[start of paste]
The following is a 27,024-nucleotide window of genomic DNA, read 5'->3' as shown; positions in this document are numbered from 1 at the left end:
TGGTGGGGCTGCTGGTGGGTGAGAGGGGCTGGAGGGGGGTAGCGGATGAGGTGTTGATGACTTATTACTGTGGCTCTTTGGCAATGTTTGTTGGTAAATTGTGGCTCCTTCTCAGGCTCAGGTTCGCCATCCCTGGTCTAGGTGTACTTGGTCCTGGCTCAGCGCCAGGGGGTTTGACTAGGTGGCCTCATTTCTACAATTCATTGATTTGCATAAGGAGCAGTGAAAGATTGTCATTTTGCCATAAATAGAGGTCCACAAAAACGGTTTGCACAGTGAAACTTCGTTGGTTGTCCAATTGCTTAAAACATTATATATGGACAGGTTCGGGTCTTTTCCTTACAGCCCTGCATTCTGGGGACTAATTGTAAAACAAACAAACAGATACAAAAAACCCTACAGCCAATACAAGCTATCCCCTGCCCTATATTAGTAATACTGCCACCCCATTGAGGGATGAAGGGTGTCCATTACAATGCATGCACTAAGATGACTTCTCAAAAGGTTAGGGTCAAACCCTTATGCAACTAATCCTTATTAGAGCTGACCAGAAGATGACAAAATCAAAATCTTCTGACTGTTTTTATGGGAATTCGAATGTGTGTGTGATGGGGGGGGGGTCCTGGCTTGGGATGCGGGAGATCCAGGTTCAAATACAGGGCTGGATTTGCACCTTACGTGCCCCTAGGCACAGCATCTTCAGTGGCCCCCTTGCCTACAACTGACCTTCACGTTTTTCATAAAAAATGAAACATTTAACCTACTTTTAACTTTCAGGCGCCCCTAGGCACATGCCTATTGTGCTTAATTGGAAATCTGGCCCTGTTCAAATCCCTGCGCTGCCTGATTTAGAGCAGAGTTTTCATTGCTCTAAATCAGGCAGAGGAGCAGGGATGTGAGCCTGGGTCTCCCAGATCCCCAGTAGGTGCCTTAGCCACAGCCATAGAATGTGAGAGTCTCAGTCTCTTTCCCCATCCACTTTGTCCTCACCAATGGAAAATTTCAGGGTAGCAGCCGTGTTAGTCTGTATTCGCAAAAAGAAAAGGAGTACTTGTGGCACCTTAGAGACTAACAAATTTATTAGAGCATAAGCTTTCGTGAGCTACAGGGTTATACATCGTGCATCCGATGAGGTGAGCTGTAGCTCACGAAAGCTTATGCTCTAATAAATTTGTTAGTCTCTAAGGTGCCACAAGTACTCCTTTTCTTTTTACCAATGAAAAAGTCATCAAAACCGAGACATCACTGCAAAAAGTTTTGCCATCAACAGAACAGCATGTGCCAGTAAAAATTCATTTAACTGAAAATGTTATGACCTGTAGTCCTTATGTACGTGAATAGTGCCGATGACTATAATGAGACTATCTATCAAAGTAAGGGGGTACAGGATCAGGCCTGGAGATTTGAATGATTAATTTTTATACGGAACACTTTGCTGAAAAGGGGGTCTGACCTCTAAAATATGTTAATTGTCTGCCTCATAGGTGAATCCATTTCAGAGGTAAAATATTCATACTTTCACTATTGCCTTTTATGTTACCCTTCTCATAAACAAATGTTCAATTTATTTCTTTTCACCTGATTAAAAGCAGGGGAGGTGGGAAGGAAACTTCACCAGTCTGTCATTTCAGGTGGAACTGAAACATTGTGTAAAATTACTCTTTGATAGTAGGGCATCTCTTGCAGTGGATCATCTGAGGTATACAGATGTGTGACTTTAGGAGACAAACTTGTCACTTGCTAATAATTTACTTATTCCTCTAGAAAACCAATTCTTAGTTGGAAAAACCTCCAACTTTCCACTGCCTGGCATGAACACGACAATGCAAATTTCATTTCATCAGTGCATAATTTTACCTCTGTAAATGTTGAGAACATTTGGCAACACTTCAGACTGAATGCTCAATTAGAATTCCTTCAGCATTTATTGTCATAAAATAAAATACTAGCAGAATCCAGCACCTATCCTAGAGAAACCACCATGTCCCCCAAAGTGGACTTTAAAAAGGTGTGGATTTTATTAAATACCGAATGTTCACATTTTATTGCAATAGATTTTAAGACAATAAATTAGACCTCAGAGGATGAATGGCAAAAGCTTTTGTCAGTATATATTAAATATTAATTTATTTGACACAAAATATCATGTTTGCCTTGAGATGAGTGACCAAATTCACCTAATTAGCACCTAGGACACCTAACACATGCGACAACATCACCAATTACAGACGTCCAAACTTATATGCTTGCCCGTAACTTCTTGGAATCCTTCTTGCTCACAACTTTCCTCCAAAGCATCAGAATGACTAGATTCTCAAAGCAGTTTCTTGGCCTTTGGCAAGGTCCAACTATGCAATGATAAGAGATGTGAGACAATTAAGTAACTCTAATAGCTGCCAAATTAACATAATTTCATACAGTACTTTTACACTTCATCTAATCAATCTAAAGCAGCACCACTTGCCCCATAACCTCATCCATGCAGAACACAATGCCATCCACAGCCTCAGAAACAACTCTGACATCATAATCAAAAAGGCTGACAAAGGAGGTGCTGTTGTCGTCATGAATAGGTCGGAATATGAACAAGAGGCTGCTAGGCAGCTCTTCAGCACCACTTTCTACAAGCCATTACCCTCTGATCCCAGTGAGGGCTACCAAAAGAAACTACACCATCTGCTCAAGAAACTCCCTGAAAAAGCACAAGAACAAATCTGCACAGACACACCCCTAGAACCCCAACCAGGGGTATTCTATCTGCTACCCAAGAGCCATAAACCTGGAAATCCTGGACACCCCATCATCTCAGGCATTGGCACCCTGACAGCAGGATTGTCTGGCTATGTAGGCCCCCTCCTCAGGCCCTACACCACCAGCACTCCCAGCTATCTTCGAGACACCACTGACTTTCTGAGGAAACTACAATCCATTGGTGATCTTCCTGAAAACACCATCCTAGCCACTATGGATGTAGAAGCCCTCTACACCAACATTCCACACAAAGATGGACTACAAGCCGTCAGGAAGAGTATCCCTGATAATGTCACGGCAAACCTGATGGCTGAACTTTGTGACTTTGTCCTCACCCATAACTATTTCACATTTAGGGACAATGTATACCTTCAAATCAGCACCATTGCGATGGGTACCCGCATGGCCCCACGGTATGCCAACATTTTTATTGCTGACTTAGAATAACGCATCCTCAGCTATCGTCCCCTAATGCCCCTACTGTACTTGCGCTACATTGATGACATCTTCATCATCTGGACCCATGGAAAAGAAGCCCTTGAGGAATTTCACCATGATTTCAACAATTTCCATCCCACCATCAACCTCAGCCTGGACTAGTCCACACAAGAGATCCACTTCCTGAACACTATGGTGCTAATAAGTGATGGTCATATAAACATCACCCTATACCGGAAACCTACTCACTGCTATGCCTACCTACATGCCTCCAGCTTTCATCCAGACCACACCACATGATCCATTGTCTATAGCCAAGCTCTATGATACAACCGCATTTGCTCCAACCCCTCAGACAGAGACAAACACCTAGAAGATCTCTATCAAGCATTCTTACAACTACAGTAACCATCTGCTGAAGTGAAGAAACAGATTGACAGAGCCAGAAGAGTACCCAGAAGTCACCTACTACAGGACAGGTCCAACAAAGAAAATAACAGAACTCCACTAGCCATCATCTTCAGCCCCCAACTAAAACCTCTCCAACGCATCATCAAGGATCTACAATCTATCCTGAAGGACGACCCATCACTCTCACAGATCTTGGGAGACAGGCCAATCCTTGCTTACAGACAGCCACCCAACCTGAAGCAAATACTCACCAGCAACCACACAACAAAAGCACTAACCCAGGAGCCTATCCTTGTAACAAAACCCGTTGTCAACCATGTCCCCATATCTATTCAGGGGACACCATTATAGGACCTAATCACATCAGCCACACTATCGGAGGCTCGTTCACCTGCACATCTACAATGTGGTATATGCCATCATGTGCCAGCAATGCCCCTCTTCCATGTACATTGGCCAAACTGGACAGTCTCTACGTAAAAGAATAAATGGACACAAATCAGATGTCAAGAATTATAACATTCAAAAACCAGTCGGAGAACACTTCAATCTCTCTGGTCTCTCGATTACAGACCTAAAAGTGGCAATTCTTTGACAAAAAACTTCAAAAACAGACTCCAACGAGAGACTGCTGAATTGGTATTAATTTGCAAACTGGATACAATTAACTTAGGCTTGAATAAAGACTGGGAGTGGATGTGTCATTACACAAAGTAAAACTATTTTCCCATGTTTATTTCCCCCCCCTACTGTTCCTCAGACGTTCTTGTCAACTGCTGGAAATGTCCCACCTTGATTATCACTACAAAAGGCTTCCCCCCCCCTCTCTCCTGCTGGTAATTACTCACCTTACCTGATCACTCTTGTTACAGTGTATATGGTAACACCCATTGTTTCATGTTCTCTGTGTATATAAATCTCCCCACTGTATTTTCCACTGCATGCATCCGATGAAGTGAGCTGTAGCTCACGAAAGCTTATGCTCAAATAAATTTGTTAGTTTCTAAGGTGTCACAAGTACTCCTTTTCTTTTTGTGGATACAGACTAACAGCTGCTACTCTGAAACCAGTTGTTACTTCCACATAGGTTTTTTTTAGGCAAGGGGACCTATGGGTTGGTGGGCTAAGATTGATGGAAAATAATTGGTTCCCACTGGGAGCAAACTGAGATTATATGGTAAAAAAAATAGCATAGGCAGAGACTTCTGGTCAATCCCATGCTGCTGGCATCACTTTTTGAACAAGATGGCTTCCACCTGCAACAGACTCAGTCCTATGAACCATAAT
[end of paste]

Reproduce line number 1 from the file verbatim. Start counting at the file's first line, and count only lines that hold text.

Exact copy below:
The following is a 27,024-nucleotide window of genomic DNA, read 5'->3' as shown; positions in this document are numbered from 1 at the left end: